I was a loyal, lifelong Black Republican until Trump | COMMENTARY

I’m a 45-year-old African American man, and, for most of my life, I’ve been a registered Republican. Like millions of Americans right now, I am struggling to find work. I am also mourning the loss of my older sister to COVID-19.

I didn’t live through the Great Depression or the civil rights movement. But right now, I feel like I’m living in both at the same time. In this time of chaos, tumult and uncertainty, we need people of vision, empathy and competence to assume the responsibility of leadership. President Donald Trump and the Republican Party have failed to live up to these expectations.


I was a member of the College Republicans, I worked on campaigns (two state legislative, one congressional and a presidential race), and I even had an opportunity to intern in the U.S. Senate office of Ohio Republican Mike DeWine. I was able to get to know people who are of good will, dedicated to electing individuals they believed could be leaders and effective legislators.

But I also met people who are dyed-in-the-wool ideologues and intense partisans, not interested in reaching out to the other side. After the 2012 election, the party leadership laid out a plan to grow the Republican Party by appealing to minorities and immigrants. These ideologues used Donald Trump as a vessel to control the party and turn it inward, focusing only on the so-called “base.” In my eyes, these ideologues drove the party off a cliff, both in its policy ideas and its values.


Filling the Republican National Convention with the party’s few elected legislators of color hasn’t fooled me. The Republican Party, my party, is no longer interested in doing the hard and thankless work of governing. The Democratic Party is imperfect. Joe Biden is the living embodiment of its strengths and weaknesses. A long-serving member of the U.S. Senate from Delaware, and later vice president of the United States, Mr. Biden has been in the rooms where decisions and policy making happen. His institutional knowledge and longevity served him very well in the primaries, where his name brand among African American and mainstream voters revived his campaign in a Lazarus-like fashion.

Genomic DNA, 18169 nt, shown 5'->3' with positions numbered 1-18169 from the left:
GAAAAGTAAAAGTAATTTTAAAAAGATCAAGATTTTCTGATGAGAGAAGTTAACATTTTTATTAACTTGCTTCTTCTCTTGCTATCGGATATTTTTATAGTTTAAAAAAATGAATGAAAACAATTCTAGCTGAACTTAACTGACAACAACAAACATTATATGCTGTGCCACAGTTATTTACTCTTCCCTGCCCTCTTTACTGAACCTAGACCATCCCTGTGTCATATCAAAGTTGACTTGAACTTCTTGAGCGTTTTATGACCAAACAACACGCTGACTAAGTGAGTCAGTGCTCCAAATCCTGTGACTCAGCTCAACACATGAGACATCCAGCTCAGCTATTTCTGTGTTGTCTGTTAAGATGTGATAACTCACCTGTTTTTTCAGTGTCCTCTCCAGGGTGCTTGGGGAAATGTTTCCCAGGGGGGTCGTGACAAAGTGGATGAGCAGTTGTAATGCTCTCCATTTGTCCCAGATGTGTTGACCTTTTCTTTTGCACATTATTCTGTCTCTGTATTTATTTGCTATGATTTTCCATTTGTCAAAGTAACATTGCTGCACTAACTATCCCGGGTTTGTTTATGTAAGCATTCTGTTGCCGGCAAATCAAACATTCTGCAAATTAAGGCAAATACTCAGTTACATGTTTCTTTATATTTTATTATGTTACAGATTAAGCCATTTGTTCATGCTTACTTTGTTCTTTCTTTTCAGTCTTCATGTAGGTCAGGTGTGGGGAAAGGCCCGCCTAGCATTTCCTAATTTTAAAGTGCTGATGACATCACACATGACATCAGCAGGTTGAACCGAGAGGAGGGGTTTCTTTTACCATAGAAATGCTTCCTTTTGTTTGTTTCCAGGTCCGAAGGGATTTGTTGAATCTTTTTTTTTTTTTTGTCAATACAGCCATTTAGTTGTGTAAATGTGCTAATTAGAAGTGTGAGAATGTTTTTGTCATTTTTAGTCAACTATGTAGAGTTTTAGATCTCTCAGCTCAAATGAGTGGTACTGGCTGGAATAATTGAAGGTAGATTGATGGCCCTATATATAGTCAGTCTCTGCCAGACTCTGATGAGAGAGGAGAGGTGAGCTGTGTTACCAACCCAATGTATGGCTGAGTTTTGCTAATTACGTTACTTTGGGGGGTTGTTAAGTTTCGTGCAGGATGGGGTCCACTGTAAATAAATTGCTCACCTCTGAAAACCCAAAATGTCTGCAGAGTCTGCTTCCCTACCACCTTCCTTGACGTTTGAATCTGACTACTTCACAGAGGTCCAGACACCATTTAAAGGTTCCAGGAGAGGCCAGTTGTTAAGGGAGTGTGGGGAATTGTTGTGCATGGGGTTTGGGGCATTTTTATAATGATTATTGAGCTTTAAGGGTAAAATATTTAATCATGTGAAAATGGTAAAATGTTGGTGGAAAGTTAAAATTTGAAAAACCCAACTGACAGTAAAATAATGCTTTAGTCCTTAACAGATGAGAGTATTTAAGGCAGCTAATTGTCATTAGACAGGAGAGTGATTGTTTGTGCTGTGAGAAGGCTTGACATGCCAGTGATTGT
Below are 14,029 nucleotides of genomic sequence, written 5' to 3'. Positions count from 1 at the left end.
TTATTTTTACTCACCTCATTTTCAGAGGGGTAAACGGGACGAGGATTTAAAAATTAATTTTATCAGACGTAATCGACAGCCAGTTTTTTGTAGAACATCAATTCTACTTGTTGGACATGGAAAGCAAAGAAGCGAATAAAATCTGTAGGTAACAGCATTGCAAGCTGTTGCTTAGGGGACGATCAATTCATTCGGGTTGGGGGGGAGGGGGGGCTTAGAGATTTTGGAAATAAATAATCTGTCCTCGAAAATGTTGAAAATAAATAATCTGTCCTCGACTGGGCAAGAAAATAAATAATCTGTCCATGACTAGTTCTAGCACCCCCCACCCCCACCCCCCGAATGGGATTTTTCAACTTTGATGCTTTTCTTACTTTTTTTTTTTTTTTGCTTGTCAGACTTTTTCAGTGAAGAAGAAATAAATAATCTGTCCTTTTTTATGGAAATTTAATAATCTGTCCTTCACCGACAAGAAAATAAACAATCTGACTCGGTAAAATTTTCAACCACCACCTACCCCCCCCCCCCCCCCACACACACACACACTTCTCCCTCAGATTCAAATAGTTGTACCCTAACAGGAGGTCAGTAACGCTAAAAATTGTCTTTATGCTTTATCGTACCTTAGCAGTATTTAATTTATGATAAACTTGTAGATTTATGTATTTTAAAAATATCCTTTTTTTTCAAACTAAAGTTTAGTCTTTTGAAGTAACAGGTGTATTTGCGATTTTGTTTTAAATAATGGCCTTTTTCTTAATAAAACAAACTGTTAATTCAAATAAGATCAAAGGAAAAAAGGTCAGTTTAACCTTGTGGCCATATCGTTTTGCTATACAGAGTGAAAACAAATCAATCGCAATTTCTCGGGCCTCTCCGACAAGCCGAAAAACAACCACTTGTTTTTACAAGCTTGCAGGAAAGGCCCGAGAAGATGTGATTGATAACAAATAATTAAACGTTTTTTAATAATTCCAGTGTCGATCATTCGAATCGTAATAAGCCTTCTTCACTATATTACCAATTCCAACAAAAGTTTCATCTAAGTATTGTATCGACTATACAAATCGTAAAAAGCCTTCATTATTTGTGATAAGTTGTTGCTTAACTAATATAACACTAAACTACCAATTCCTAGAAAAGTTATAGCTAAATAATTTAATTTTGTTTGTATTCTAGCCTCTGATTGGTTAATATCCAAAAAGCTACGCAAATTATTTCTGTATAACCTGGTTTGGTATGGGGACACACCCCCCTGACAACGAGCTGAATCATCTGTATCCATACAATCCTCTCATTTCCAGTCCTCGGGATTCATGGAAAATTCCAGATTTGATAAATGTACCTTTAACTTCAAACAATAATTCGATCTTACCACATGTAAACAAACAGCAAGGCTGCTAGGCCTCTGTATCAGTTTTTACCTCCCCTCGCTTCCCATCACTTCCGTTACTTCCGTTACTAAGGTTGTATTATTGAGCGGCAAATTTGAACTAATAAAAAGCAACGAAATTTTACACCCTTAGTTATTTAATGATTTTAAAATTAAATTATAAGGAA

Mr. Biden’s empathy has been on full display over the last several years, starting with dealing in public and in private with the loss of his son Beau, giving a eulogy for a political rival and close friend, the late Republican Sen. John McCain, of Arizona, mourning alongside thousands of Americans who lost loved ones to COVID-19, and with the family of George Floyd, the man killed by police in Minnesota.

His competence has been on full display in his recommendations for combating COVID-19, magnified by President Trump’s lack thereof. Mr. Trump is showing that he’s not up to the job of being a leader in a difficult time. His tools of the trade — name calling and lying — are grossly insufficient, even harmful. In moments like these, our strengths should come to the fore and subsume our weaknesses. For President Trump, his weaknesses only exaggerate additional weaknesses. We are adrift, aggrieved, fearful and losing hope. Joe Biden may not be Ronald Reagan, but he’s a solid, experienced, empathetic leader in a crisis.

America is staring at a fork in the road, deciding which way to go. Will we go backward? Or will we be bold, courageous, innovative in moving forward? Our situation internally is in need of repair, and our standing in the world is in need of restoration. Mr. Trump’s pugnacious qualities are inadequate to meet this challenge. But Mr. Biden’s virtues — empathy, competence, honor, integrity, patriotism — are more than adequate, and that’s why I, a lifelong Republican, am supporting him in his run for the presidency of the United States of America.

We need a steady hand at the till, and his hand is steady enough to steer it.

Serge Thomas ( is a resident of Silver Spring. He is a volunteer for the Biden campaign in Montgomery County.